The International Steam Pages

Temples of Steam - Sagaing Division, 2006

All these pictures were taken in Shwebo District in January 2006. Necessarily, there were again large numbers of Marshall and Tangye engines seen, but among the others, some absolute delights....

This old engine of unknown provenance provided the steam for the 'temples of steam' picture above:

Earlier the same morning we had seen this tiny Ruston, Proctor engine:

There was no number on that one, but this larger engine from the same manufacturer had a plate identifying it as 28725:

There are many mysteries in Burma. This is a so-called 'MacDonald Engine', carrying the name of Geo. Garrett of Glasgow, (agents I am sure) and no relation to the better known Richard Garrett of Leiston. It is very similar in many ways to the first unidentified engine and the next one below. There are many others similar with various names attached, most of them no doubt agents of some kind, every name has drawn an internet search blank....


This early Cowie Bros, Glasgow, engine was working in a mill erected in 2004.... 

A search on the internet for Cowie Brothers again drew a blank. Their plates appear on a variety of engine types (including one engine we saw in 2005 which is definitely a Tangye), several of their engines in the Shwebo area seem to be almost identical with those constructed by Shore of Stoke-on-Trent like this one. We were told later in Bago Division they were agents and in Irrawaddy Division we were shown one of their catalogues produced by their Rangoon branch.  Maybe if I still lived in the UK, I could resolve some of these mysteries...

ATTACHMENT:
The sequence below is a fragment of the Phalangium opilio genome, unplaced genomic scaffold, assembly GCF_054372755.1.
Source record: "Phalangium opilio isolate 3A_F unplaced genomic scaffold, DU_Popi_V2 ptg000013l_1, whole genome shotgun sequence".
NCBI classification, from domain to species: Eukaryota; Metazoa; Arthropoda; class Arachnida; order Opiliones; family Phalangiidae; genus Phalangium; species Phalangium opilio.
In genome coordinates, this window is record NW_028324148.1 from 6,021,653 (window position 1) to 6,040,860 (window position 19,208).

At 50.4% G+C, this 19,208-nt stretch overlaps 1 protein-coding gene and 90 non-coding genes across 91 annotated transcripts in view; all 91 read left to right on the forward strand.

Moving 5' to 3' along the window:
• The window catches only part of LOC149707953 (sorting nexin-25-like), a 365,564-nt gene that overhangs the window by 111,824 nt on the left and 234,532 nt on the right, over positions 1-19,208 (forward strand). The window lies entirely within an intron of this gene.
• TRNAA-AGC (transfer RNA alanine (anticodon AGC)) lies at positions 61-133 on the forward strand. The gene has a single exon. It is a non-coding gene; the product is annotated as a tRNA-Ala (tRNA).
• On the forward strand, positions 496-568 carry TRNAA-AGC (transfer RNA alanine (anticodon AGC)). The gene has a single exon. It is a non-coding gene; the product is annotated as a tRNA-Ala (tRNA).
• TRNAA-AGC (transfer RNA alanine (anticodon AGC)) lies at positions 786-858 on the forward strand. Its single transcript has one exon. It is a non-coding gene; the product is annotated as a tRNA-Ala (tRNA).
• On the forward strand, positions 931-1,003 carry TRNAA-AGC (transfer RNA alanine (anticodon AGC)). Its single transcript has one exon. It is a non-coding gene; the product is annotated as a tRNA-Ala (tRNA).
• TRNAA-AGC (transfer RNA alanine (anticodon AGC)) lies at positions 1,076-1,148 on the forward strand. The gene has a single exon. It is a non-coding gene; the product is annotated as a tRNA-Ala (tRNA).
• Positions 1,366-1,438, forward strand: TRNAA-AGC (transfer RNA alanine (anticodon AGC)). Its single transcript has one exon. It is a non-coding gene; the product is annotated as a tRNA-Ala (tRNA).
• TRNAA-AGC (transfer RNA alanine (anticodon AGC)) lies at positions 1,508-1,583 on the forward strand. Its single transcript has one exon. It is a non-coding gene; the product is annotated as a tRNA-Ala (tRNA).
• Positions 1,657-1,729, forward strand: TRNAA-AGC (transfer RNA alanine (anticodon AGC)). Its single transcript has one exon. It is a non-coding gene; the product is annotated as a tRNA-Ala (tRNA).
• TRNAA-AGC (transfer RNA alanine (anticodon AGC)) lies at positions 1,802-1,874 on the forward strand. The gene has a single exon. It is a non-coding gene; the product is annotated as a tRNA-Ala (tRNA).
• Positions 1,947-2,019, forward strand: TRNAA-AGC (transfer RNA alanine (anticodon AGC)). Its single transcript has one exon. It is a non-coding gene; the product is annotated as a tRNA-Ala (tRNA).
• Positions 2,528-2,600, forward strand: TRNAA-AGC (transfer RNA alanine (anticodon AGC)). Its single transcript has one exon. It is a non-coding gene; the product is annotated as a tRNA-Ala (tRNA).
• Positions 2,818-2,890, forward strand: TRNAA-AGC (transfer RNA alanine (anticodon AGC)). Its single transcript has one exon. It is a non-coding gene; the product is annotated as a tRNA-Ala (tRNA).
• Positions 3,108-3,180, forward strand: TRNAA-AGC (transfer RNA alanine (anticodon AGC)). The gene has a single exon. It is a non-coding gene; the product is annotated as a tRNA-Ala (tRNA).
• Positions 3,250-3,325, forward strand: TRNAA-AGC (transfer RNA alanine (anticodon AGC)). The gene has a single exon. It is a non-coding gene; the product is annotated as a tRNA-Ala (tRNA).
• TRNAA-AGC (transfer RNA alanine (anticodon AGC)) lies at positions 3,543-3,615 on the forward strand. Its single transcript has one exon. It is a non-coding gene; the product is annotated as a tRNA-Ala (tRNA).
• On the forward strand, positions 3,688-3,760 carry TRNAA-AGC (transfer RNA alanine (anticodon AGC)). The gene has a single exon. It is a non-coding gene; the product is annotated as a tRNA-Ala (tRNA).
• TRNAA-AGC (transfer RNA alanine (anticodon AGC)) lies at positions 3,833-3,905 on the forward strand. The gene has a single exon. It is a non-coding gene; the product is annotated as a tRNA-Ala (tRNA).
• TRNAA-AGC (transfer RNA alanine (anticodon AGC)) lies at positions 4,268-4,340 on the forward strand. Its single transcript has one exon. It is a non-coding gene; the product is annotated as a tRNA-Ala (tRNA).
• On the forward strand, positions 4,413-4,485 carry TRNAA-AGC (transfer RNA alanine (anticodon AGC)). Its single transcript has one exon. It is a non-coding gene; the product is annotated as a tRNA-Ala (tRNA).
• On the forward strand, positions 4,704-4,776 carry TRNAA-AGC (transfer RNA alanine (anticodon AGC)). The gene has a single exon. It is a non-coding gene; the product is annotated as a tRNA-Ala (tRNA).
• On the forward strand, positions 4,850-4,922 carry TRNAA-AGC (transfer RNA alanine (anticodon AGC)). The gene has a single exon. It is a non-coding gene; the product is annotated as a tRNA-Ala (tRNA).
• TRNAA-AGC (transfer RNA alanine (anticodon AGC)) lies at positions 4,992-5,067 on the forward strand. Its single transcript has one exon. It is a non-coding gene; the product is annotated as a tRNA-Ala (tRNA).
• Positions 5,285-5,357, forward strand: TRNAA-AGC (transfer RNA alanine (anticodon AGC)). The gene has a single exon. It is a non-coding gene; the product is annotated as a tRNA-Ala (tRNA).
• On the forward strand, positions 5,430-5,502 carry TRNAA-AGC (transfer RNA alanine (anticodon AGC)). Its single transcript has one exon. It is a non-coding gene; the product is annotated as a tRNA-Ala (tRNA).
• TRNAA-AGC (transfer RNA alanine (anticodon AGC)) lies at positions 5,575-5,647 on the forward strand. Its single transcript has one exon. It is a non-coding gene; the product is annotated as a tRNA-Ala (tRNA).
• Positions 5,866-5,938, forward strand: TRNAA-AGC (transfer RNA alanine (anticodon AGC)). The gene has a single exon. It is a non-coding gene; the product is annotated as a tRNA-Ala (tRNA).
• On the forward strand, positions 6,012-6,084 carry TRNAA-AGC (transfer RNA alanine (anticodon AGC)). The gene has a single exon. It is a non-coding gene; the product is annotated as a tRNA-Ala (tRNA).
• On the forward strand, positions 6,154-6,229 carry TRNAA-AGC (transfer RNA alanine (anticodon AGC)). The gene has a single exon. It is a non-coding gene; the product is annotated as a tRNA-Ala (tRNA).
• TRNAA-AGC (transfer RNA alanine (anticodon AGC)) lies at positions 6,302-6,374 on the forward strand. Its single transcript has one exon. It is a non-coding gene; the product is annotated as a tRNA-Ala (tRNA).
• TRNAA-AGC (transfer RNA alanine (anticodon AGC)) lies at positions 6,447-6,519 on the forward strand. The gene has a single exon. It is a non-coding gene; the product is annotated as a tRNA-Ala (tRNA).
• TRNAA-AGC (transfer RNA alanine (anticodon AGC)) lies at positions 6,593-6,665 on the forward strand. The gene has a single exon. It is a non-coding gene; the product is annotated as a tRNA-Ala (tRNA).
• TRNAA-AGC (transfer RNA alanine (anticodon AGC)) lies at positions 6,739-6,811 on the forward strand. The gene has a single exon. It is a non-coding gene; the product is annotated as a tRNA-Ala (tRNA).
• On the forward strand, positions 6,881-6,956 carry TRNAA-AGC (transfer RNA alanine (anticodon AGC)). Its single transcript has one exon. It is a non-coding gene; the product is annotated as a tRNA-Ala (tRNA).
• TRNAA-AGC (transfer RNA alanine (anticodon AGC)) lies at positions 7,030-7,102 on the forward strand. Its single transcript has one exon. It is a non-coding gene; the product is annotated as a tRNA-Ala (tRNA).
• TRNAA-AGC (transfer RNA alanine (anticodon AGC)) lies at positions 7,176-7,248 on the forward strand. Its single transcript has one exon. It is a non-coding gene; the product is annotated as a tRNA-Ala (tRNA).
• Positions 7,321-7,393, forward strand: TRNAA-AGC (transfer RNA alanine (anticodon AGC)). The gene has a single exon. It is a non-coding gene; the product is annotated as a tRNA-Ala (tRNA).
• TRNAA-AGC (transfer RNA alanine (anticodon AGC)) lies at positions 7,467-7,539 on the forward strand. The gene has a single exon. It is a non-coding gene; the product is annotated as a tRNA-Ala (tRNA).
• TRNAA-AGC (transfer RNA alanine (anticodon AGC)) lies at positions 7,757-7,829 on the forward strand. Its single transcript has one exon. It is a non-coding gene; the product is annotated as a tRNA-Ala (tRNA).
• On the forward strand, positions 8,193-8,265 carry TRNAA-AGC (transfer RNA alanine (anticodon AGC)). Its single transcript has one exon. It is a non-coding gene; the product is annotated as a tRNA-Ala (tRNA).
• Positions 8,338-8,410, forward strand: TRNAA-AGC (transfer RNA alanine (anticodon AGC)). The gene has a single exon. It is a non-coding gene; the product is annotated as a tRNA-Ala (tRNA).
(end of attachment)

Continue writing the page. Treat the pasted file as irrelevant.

Perhaps the most delightful engine we saw was this one, which was clearly a portable conversion (I was standing on its boiler for the shot). Note the lever regulator at the front of the cylinder as opposed to the otherwise universal wheel and what appears to be a railway wagon wheel added for balance. It is very similar to the confirmed Foster in Mon State and can be confidently assigned as such.  

This is a typical ex-portable engine boiler, shown below is the unidentified engine with which it was presumably once united:

The Robey Trust was uniquely helpful after my 2005 visit. This is one of their older engines (15873):

By way of contrast, this Robey with piston valves (54878) must have been the most modern engine I have seen in the country. The pile of tools indicate that the engine was under repair when we visited - the staff quickly put it back together and ran it for us as you can see!

This Marshall, said to be a 14" machine, alternates with an electric motor. It still has its Hartnell governor, but it is now out of use in favour of the standard Pickering type.

While most engines were at the very least a little dusty, you could have eaten your dinner off this working Tangye (Tanyge's Patent, Birmingham, J Size, which means a 12" cylinder) 

When you get bored with the belt engines then there are a few lovely pumps, this from Lee Howl of Tipton was certainly the classiest we have seen....

These are the individual pages from the 2006 trip:

Read more about our travels in:

Rob and Yuehong Dickinson